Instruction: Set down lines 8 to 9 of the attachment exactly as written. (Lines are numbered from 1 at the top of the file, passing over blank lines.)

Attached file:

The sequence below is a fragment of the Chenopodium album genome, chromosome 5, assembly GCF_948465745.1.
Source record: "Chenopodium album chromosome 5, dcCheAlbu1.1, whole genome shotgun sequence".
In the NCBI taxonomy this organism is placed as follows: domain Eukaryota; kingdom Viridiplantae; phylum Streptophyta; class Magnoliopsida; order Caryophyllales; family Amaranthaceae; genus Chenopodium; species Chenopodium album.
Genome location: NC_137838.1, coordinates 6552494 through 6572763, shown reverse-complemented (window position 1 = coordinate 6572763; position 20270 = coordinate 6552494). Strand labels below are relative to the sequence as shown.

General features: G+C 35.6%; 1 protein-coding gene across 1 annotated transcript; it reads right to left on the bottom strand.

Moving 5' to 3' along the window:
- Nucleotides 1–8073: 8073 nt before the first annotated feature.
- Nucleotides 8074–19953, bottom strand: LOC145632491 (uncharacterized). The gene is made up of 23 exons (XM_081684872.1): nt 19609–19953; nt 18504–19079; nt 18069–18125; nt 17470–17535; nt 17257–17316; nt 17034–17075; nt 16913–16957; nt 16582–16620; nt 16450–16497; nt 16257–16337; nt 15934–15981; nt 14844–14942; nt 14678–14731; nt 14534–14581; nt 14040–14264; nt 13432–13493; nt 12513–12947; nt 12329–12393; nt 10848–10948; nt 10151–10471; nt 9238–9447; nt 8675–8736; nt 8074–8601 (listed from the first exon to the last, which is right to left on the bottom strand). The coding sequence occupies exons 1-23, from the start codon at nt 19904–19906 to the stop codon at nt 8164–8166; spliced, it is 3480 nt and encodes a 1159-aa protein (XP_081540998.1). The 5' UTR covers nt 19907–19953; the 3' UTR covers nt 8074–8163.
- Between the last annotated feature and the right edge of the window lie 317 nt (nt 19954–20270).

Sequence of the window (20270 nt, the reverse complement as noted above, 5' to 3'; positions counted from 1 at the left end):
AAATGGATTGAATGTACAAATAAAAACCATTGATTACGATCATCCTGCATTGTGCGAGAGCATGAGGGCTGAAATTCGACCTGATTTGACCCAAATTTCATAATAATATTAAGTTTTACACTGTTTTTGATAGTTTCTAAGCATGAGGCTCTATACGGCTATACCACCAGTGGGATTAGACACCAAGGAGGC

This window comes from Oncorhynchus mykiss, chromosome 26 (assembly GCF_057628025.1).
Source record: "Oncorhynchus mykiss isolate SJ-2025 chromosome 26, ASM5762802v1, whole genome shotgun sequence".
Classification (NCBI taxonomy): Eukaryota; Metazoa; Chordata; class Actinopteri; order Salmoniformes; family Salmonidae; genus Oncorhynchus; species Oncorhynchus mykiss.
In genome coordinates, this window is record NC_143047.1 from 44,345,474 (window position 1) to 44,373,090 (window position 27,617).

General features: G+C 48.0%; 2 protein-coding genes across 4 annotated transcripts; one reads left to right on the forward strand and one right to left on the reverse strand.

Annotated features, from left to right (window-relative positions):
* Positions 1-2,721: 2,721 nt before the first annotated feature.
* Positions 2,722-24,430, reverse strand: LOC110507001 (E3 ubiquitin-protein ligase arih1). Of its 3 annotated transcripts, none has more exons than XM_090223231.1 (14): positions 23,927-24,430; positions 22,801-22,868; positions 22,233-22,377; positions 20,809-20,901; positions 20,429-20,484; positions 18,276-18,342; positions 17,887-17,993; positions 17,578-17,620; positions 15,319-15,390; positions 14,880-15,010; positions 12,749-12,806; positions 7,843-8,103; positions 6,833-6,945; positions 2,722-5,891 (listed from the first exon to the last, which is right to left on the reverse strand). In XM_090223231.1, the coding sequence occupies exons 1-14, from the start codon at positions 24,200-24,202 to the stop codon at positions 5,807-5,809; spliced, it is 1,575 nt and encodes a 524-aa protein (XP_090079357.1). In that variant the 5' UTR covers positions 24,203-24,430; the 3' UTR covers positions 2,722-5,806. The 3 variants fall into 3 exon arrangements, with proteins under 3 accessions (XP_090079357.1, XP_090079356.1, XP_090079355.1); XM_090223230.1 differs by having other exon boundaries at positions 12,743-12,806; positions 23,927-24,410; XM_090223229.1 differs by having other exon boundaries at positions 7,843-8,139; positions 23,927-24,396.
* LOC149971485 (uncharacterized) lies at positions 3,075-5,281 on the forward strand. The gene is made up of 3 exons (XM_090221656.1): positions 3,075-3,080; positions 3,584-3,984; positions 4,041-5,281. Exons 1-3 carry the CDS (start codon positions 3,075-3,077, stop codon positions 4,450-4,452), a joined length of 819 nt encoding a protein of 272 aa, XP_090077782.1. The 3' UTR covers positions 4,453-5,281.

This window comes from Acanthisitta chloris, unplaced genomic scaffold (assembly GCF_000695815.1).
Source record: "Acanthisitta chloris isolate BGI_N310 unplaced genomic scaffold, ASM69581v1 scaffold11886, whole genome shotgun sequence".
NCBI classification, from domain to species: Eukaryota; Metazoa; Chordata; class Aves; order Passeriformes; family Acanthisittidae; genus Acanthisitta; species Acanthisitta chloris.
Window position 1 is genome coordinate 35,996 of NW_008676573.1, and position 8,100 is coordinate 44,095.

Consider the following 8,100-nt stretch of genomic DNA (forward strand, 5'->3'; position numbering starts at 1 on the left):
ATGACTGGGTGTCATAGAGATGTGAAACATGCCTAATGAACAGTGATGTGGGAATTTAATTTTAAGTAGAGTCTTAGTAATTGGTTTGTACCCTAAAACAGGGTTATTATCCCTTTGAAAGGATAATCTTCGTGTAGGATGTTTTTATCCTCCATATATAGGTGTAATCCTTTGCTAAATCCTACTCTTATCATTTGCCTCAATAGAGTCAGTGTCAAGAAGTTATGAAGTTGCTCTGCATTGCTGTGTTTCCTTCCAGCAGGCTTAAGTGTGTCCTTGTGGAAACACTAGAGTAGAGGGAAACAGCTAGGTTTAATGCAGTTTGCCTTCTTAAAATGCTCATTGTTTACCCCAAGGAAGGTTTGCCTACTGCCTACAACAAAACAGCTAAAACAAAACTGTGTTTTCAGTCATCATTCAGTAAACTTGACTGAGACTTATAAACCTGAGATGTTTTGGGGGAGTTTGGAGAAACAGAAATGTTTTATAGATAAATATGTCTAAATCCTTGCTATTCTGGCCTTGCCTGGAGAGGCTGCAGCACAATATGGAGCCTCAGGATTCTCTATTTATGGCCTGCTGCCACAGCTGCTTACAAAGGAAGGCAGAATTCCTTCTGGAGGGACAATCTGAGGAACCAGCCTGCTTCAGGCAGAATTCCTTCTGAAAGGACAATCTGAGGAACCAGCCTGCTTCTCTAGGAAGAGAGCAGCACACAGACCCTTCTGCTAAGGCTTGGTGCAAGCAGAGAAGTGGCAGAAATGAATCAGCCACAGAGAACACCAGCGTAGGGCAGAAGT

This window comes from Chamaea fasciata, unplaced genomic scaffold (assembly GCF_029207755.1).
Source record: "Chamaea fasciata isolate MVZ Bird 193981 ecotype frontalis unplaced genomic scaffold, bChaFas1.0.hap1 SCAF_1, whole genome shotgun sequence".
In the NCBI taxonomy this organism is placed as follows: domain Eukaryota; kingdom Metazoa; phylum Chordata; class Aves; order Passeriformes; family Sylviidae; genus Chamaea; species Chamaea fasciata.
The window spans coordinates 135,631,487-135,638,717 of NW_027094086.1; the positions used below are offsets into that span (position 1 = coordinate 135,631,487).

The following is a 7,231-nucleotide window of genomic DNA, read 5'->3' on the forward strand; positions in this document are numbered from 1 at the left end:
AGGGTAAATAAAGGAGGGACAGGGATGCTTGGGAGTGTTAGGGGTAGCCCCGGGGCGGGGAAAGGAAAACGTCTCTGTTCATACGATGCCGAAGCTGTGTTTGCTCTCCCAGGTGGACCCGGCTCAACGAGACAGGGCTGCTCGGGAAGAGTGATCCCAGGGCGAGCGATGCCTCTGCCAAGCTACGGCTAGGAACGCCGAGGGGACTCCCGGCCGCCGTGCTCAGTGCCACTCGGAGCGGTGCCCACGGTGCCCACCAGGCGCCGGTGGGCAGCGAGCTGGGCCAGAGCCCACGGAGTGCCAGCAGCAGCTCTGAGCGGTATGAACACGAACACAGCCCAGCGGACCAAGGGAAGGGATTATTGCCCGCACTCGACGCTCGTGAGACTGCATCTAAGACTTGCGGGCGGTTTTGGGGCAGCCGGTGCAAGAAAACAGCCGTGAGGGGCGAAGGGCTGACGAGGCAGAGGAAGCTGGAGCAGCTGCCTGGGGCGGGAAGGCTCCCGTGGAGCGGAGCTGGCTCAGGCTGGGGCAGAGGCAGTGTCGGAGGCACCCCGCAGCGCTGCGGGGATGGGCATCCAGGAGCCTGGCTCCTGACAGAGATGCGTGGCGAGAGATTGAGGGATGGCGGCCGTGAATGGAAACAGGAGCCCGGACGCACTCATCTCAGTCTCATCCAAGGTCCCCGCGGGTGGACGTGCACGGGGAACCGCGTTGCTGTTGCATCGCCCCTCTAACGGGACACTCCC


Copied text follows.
- Nucleotides 8074–19953, bottom strand: LOC145632491 (uncharacterized). The gene is made up of 23 exons (XM_081684872.1): nt 19609–19953; nt 18504–19079; nt 18069–18125; nt 17470–17535; nt 17257–17316; nt 17034–17075; nt 16913–16957; nt 16582–16620; nt 16450–16497; nt 16257–16337; nt 15934–15981; nt 14844–14942; nt 14678–14731; nt 14534–14581; nt 14040–14264; nt 13432–13493; nt 12513–12947; nt 12329–12393; nt 10848–10948; nt 10151–10471; nt 9238–9447; nt 8675–8736; nt 8074–8601 (listed from the first exon to the last, which is right to left on the bottom strand). The coding sequence occupies exons 1-23, from the start codon at nt 19904–19906 to the stop codon at nt 8164–8166; spliced, it is 3480 nt and encodes a 1159-aa protein (XP_081540998.1). The 5' UTR covers nt 19907–19953; the 3' UTR covers nt 8074–8163.
- Between the last annotated feature and the right edge of the window lie 317 nt (nt 19954–20270).